It took 17 years, but the “Idaho stop” has arrived in Oregon.
Beginning Jan. 1, cyclists throughout Oregon will no longer have to come to a halt at every stop sign or blinking red light. As long as they have the clear right of way, bicycle riders can simply slow down, then proceed through the intersection. Riders without the right of way must still yield to traffic.
Advocates say it’s sensible policy that doesn’t force riders to forfeit all their momentum or risk being ticketed.
"Especially on our quieter streets, this is how people already ride and they do it safely," Jillian Detweiler, executive director of the advocacy group The Street Trust, told OPB earlier this year.
The new law’s nickname refers to a similar policy Idaho adopted in the ‘80s — one that states like Arkansas and Delaware have since taken cues from. The bill that created the change in Oregon passed in the waning days of this year’s legislative session, easily clearing the Senate but barely passing the House of Representatives.
While opponents of the idea often suggest the Idaho stop will lead to chaos on the roads, what limited research exists suggests the law hasn't resulted in increased injuries in Idaho.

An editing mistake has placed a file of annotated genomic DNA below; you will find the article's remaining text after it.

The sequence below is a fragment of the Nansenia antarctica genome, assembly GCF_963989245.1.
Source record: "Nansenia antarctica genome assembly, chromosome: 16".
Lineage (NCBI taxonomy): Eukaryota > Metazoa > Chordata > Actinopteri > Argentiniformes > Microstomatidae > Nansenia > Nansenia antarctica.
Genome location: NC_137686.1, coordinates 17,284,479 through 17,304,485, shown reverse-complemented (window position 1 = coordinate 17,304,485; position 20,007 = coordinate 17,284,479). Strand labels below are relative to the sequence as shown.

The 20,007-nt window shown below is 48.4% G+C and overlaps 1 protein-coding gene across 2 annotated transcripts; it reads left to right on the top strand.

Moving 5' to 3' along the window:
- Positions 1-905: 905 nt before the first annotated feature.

“There’s definitely no safety issue with this law in Idaho and I don’t think there will be one in Portland either,” said Bjorn Warloe, a Portland resident who began pressing lawmakers to pass the law around 2006.
At the time, Warloe had grown tired of police writing up cyclists for running stop signs in his residential neighborhood when serious crashes were occurring on busy thoroughfares nearby.
“To me the biggest thing was just this wasted attempted enforcement that was based mostly on neighborhood complaints by people who just didn’t want to see the amount of cycling traffic that goes through that part of town,” he said.
He wound up connecting with state Sen. Floyd Prozanski, D-Eugene. An avid cyclist, Prozanski had attempted to pass an Idaho stop law while a member of the House in 2003. He convinced his colleagues in the chamber to approve the bill by a wide margin, but it failed to clear the Senate.
In 2009, Prozanski tried a second time at the urging of Warloe and other advocates. Once again, the bill ran into opposition, receiving just a single hearing before being ignored for the rest of the session.
But in the spring of 2019, with Democratic supermajorities in both chambers and momentum in other states, Prozanski saw an opportunity. The senator introduced his Idaho stop provision in April as a "gut-and-stuff," meaning the contents of another bill that was in front of the Senate Judiciary Committee he chairs were replaced with his proposal.
This time, Prozanski shepherded the bill to easy victory in the Senate, where it passed 21-8. It was the House that nearly killed the idea. Facing opposition from most Republicans and an array of Democrats, it scraped by on a 31-28 vote.
With its passage, advocates expect little to change besides fewer traffic tickets. And Warloe, who has fought for the change for more than a decade, believes Oregon will be far from the last state to approve the idea.
“I think that as a growing number of states are passing this law, it’s become easier to pass in other places,” he said. “I’ve been contacted by people in Michigan looking to pass it there. I know Utah and California have been trying to move it forward.”